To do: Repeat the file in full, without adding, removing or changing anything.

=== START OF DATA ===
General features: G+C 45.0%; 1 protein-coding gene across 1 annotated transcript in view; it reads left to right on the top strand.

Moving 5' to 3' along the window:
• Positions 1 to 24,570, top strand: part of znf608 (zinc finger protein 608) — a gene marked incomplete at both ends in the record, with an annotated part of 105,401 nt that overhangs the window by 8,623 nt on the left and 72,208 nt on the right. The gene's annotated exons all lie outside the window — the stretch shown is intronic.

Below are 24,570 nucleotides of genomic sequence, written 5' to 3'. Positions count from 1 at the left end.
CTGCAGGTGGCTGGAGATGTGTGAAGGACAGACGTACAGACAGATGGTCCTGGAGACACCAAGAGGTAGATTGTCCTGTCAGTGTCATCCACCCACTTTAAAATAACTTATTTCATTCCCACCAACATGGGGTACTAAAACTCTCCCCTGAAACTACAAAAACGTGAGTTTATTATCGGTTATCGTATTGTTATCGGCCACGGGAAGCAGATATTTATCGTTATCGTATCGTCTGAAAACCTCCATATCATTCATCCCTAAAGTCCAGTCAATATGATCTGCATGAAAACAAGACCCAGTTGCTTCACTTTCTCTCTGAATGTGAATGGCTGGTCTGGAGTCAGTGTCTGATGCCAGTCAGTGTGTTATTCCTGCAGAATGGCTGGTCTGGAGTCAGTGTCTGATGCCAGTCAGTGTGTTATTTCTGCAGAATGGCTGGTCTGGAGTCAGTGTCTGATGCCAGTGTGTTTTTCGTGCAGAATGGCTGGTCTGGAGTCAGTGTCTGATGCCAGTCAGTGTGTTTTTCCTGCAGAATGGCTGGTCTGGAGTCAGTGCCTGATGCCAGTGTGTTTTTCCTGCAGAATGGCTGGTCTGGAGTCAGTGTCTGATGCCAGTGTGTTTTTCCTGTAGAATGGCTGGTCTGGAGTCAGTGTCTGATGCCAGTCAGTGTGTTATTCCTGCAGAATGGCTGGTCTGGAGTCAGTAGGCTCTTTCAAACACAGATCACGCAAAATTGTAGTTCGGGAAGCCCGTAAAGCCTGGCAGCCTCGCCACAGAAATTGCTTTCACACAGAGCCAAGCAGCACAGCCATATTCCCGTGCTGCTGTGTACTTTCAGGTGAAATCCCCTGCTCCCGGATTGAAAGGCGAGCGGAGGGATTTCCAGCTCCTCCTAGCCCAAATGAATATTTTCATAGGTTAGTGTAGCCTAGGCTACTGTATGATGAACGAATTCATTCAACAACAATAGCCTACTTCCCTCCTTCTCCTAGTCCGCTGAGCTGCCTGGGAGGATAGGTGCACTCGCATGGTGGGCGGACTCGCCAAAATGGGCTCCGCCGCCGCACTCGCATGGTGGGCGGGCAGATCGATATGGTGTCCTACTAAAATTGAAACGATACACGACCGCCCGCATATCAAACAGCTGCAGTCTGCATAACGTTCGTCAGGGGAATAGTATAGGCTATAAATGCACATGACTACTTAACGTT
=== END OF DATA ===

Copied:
General features: G+C 45.0%; 1 protein-coding gene across 1 annotated transcript in view; it reads left to right on the top strand.

Moving 5' to 3' along the window:
• Positions 1 to 24,570, top strand: part of znf608 (zinc finger protein 608) — a gene marked incomplete at both ends in the record, with an annotated part of 105,401 nt that overhangs the window by 8,623 nt on the left and 72,208 nt on the right. The gene's annotated exons all lie outside the window — the stretch shown is intronic.

Below are 24,570 nucleotides of genomic sequence, written 5' to 3'. Positions count from 1 at the left end.
CTGCAGGTGGCTGGAGATGTGTGAAGGACAGACGTACAGACAGATGGTCCTGGAGACACCAAGAGGTAGATTGTCCTGTCAGTGTCATCCACCCACTTTAAAATAACTTATTTCATTCCCACCAACATGGGGTACTAAAACTCTCCCCTGAAACTACAAAAACGTGAGTTTATTATCGGTTATCGTATTGTTATCGGCCACGGGAAGCAGATATTTATCGTTATCGTATCGTCTGAAAACCTCCATATCATTCATCCCTAAAGTCCAGTCAATATGATCTGCATGAAAACAAGACCCAGTTGCTTCACTTTCTCTCTGAATGTGAATGGCTGGTCTGGAGTCAGTGTCTGATGCCAGTCAGTGTGTTATTCCTGCAGAATGGCTGGTCTGGAGTCAGTGTCTGATGCCAGTCAGTGTGTTATTTCTGCAGAATGGCTGGTCTGGAGTCAGTGTCTGATGCCAGTGTGTTTTTCGTGCAGAATGGCTGGTCTGGAGTCAGTGTCTGATGCCAGTCAGTGTGTTTTTCCTGCAGAATGGCTGGTCTGGAGTCAGTGCCTGATGCCAGTGTGTTTTTCCTGCAGAATGGCTGGTCTGGAGTCAGTGTCTGATGCCAGTGTGTTTTTCCTGTAGAATGGCTGGTCTGGAGTCAGTGTCTGATGCCAGTCAGTGTGTTATTCCTGCAGAATGGCTGGTCTGGAGTCAGTAGGCTCTTTCAAACACAGATCACGCAAAATTGTAGTTCGGGAAGCCCGTAAAGCCTGGCAGCCTCGCCACAGAAATTGCTTTCACACAGAGCCAAGCAGCACAGCCATATTCCCGTGCTGCTGTGTACTTTCAGGTGAAATCCCCTGCTCCCGGATTGAAAGGCGAGCGGAGGGATTTCCAGCTCCTCCTAGCCCAAATGAATATTTTCATAGGTTAGTGTAGCCTAGGCTACTGTATGATGAACGAATTCATTCAACAACAATAGCCTACTTCCCTCCTTCTCCTAGTCCGCTGAGCTGCCTGGGAGGATAGGTGCACTCGCATGGTGGGCGGACTCGCCAAAATGGGCTCCGCCGCCGCACTCGCATGGTGGGCGGGCAGATCGATATGGTGTCCTACTAAAATTGAAACGATACACGACCGCCCGCATATCAAACAGCTGCAGTCTGCATAACGTTCGTCAGGGGAATAGTATAGGCTATAAATGCACATGACTACTTAACGTT